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Nicholas Blincoe | The Observer | 16 June 2002
Novelist Nicholas Blincoe explains what he hopes to achieve by a boycott of Israeli artists
The moment before I ran on stage at the Barbican, I was more conscious of my pulse rate than I have ever been in my life. The event was MedFest 2002, a celebration of music from the nations of the Mediterranean. I knew I would be nervous, but hoped adrenaline would see me through. My carefully chosen wear included a pinstriped Savile Row suit, orange tie and a large cotton sheet spray-painted with the slogan 'Cultural Boycott of Israel'. I left my seat and edged to the aisle, pausing while mycolleague, Chris Dunham, joined me. Then we ran for the stage to disrupt the act of Israeli folk-singer Noa.
The call for a cultural boycott of Israel came from Palestinian artists in the occupied territories, through the Network of Palestinian Art Centres. I am fully aware that a cultural boycott provokes mixed emotions. An economic boycott appears a simpler issue. Produce labelled 'Made in Israel' may have been grown or manufactured in the occupied territories, in flagrant breach of EU labelling law. A Palestinian will have the deeds to the land these goods come from. He will even have the comfort that the entire world, including the United States, regards the land as illegally occupied. But he will face death or imprisonment if he risks entering it. And so, as economic boycotts helped end apartheid in South Africa, we can understand how an economic boycott will pressure Israel to end its 35-year occupation.
But it is the success of the boycott against South Africa that makes the argument for the cultural boycott of Israel so compelling. Apartheid South Africa prided itself on being a sporting nation, and as a result, the cultural boycott focused chiefly on sporting events. Israel prides itself on its creative life, and this time the boycott is likely to focus on art events. When Noa got on stage at MedFest 2002 she was representing her nation - in that context she became the Israeli equivalent to the Springboks.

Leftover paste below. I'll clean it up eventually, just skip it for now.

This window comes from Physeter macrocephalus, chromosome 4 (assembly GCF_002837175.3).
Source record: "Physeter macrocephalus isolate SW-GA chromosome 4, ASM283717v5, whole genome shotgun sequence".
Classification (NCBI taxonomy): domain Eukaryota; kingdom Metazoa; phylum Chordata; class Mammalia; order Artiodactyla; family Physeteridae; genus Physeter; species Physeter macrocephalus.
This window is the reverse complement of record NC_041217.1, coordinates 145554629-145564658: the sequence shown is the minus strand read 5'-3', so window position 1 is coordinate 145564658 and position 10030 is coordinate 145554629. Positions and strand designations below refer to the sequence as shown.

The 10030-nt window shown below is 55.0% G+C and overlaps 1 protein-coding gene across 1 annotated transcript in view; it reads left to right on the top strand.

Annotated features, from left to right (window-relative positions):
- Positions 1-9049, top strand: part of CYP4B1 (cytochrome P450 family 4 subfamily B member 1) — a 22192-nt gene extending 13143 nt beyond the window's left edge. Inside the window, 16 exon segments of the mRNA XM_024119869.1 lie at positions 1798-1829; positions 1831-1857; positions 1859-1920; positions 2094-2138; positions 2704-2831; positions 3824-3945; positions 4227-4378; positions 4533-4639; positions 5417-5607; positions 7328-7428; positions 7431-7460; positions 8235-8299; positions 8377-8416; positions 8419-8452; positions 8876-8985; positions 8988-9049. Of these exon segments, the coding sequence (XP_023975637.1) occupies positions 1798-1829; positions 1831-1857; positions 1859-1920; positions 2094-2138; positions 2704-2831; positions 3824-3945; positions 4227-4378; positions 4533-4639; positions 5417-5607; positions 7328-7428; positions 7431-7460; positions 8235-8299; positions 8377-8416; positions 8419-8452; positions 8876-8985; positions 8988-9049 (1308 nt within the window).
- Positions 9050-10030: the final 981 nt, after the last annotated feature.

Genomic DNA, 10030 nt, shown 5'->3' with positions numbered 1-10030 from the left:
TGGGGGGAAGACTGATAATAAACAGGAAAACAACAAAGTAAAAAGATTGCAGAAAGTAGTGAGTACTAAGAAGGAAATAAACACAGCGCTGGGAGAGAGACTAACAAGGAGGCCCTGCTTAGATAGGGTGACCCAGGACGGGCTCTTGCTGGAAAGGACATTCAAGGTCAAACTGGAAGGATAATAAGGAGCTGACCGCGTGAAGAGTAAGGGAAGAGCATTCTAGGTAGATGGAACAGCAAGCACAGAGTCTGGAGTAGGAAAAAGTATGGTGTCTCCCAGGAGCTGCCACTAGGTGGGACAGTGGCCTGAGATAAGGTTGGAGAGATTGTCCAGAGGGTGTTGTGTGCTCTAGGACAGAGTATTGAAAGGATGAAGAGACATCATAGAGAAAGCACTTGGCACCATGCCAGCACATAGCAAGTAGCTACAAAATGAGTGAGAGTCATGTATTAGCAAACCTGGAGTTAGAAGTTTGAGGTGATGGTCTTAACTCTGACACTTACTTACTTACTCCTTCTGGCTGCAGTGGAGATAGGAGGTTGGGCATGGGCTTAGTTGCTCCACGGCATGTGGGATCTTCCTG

Over the past two months, the Barbican had been repeatedly petitioned by a number of individuals and asked to reconsider Noa's participation but the management replied that it was not a political organisation. Both Twickenham and Lord's used the same argument, but in those cases the anti-apartheid movement finally won the day and the boycott was seen as just.
Artists tend to value art over sport, but both are important in fostering understanding between peoples. A boycott does not necessarily suppress this understanding. Like a consumer boycott, it can be a creative way to give individuals a voice; to let their actions speak, and so express their disapproval.
Currently, Israeli society is fed the narrowest and most extreme sections of world opinion: on the one hand, implacable opposition to the Israeli state; on the other, the warm approval from American legislators that greets Israel's every brutal foray into the West Bank. Israeli citizens are far from being aware of how unacceptable ordinary people find the actions of their government and the vast swaths of Israeli society that support permanent military occupation.
A cultural boycott is painful. But it is also a form of communication: a positive act of non-violent protest. It ought to be contrasted with Israel's brutal silencing of the Palestinians. As long as Palestinians are denied freedom of movement, it is impossible to know and to understand Palestinian culture. The few flashes that reach us, such as the films of Elia Suleiman, winner of the Jury Prize at Cannes this year, hint that the next Woody Allen may very well be Palestinian. If we are unable to hear Palestinian voices, we are more likely to believe they are 'vipers' or 'animals' or congenital liars, as Israeli politicians have described them in recent media interviews.
My most recent novel was published in Israel, before Palestinian artists called for the cultural boy cott. I do not regret that I have a novel on sale in Israel. There was a time when the Israeli editor and myself shared an optimism for the future. Today there is no cause for optimism. Ariel Sharon founded the Likud coalition in 1973 with the aim of holding on to the occupied territories. Now he has ripped apart the Oslo Agreement and with it the fabric of Palestinian life, and he has done it with impunity.
My time in the spotlight lasted less than two minutes. I unfurled a banner while Chris, an energy consultant, spoke to the audience through a percussionist's microphone. When the microphone became unplugged, I shouted as the security guards bundled us off. The news reports say that Noa, the folk singer, was upset and had to be comforted before she could continue with her show. There is no pleasure in this; indeed, this article is partly written to explain our position to Noa herself. As an audience member said after the show, our actions were reminiscent of the Jewish protests against the Soviet Union. This is not an outlandish form of politics: cultural boycotts have a long history. Our protest reflects mainstream distaste at a long military occupation.